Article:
Thanks stevenal.

Here is my estimate based on that information:

Suppose the gas is oxygen, and the arc flash ionized gas ball consists of 10 mol of it.

1 mole of O2 gas occupies 22.4 L at normal pressure and temperature (1 atm and 77 degrees F) (based on this:

https://socratic.org/questions/56afb21b11ef6b589ee3b3bf).

10*2/22.4 = 0.89 mol.

But an arc flash is high temperature, and volume is proportional to temperature.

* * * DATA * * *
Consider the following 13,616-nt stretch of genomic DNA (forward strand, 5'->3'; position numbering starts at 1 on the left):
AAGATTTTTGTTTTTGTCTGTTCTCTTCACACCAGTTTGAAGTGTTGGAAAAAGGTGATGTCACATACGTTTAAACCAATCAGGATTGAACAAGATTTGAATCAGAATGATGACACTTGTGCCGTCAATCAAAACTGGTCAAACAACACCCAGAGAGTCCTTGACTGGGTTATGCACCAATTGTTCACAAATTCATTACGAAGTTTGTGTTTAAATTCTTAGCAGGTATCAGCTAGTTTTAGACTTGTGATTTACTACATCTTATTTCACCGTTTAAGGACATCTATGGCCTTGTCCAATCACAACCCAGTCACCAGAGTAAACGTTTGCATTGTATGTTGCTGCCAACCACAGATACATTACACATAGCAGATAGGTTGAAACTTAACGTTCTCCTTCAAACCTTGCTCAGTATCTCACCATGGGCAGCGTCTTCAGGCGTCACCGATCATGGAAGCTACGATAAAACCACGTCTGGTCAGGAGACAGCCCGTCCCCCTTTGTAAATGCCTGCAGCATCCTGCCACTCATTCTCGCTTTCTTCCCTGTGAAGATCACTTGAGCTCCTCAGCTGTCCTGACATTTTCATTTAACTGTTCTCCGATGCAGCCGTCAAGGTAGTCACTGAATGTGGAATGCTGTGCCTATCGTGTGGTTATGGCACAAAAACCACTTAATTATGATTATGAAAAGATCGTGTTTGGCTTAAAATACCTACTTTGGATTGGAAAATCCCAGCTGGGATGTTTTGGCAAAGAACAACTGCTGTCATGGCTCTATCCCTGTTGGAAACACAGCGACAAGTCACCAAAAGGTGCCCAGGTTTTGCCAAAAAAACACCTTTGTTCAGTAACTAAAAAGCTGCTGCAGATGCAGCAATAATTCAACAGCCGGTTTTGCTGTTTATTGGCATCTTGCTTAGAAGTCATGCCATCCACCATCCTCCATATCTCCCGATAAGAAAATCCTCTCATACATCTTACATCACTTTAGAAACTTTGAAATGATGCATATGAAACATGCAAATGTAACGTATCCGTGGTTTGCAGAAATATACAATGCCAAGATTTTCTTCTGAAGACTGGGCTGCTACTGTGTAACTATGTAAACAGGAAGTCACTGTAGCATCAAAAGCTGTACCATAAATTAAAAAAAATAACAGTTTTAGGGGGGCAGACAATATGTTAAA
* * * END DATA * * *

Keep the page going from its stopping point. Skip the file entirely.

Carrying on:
V1/T1 = V2/T2 = (22.4L)/(77 degrees F) =V2/(35,000 degrees F).

V2 = (35,000 degrees F)*(22.4 L)/(77 degrees F) = 10,181 L.

So, (10*2 oxygen atoms)/10,181 = 1.964E-3 mol oxygen.

1.964E-3*6.02E23 (Avogadro's #) = 1.18E21 oxygen atoms.

1.18E21*2.72E-19 J (answer from before) = 322 J.

322 J/4.184 = 77 cal.

This answer at least seems physically possible, thank you for the guidance. Would 77 cal/cm^2 incident energy and 35,000 degrees F be reasonable for a severe arc flash?